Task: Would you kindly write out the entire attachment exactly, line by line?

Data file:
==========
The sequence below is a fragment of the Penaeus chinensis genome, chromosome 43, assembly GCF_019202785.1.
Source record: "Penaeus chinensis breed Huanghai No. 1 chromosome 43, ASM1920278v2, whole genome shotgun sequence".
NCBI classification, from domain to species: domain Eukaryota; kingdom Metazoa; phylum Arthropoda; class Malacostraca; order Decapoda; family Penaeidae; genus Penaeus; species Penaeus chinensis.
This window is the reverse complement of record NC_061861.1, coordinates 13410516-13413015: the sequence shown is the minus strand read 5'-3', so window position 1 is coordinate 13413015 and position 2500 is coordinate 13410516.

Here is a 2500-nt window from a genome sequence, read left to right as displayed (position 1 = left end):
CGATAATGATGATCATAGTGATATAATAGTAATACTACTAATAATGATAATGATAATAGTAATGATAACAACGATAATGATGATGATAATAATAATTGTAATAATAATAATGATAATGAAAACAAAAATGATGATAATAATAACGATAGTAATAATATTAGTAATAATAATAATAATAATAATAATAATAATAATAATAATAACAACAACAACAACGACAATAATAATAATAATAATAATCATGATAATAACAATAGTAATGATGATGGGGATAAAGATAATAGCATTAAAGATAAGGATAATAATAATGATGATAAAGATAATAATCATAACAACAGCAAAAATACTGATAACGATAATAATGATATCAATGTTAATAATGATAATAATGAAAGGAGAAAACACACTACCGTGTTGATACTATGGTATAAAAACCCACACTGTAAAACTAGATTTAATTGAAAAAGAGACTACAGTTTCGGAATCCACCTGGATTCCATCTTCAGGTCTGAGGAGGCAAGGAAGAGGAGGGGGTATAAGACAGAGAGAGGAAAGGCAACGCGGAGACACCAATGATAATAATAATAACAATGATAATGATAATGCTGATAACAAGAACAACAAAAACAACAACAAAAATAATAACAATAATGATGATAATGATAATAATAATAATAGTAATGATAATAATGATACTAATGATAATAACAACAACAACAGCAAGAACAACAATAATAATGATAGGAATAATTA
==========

The sequence below is a fragment of the Penaeus chinensis genome, chromosome 43, assembly GCF_019202785.1.
Source record: "Penaeus chinensis breed Huanghai No. 1 chromosome 43, ASM1920278v2, whole genome shotgun sequence".
NCBI classification, from domain to species: domain Eukaryota; kingdom Metazoa; phylum Arthropoda; class Malacostraca; order Decapoda; family Penaeidae; genus Penaeus; species Penaeus chinensis.
This window is the reverse complement of record NC_061861.1, coordinates 13410516-13413015: the sequence shown is the minus strand read 5'-3', so window position 1 is coordinate 13413015 and position 2500 is coordinate 13410516.

Here is a 2500-nt window from a genome sequence, read left to right as displayed (position 1 = left end):
CGATAATGATGATCATAGTGATATAATAGTAATACTACTAATAATGATAATGATAATAGTAATGATAACAACGATAATGATGATGATAATAATAATTGTAATAATAATAATGATAATGAAAACAAAAATGATGATAATAATAACGATAGTAATAATATTAGTAATAATAATAATAATAATAATAATAATAATAATAATAATAACAACAACAACAACGACAATAATAATAATAATAATAATCATGATAATAACAATAGTAATGATGATGGGGATAAAGATAATAGCATTAAAGATAAGGATAATAATAATGATGATAAAGATAATAATCATAACAACAGCAAAAATACTGATAACGATAATAATGATATCAATGTTAATAATGATAATAATGAAAGGAGAAAACACACTACCGTGTTGATACTATGGTATAAAAACCCACACTGTAAAACTAGATTTAATTGAAAAAGAGACTACAGTTTCGGAATCCACCTGGATTCCATCTTCAGGTCTGAGGAGGCAAGGAAGAGGAGGGGGTATAAGACAGAGAGAGGAAAGGCAACGCGGAGACACCAATGATAATAATAATAACAATGATAATGATAATGCTGATAACAAGAACAACAAAAACAACAACAAAAATAATAACAATAATGATGATAATGATAATAATAATAATAGTAATGATAATAATGATACTAATGATAATAACAACAACAACAGCAAGAACAACAATAATAATGATAGGAATAATTA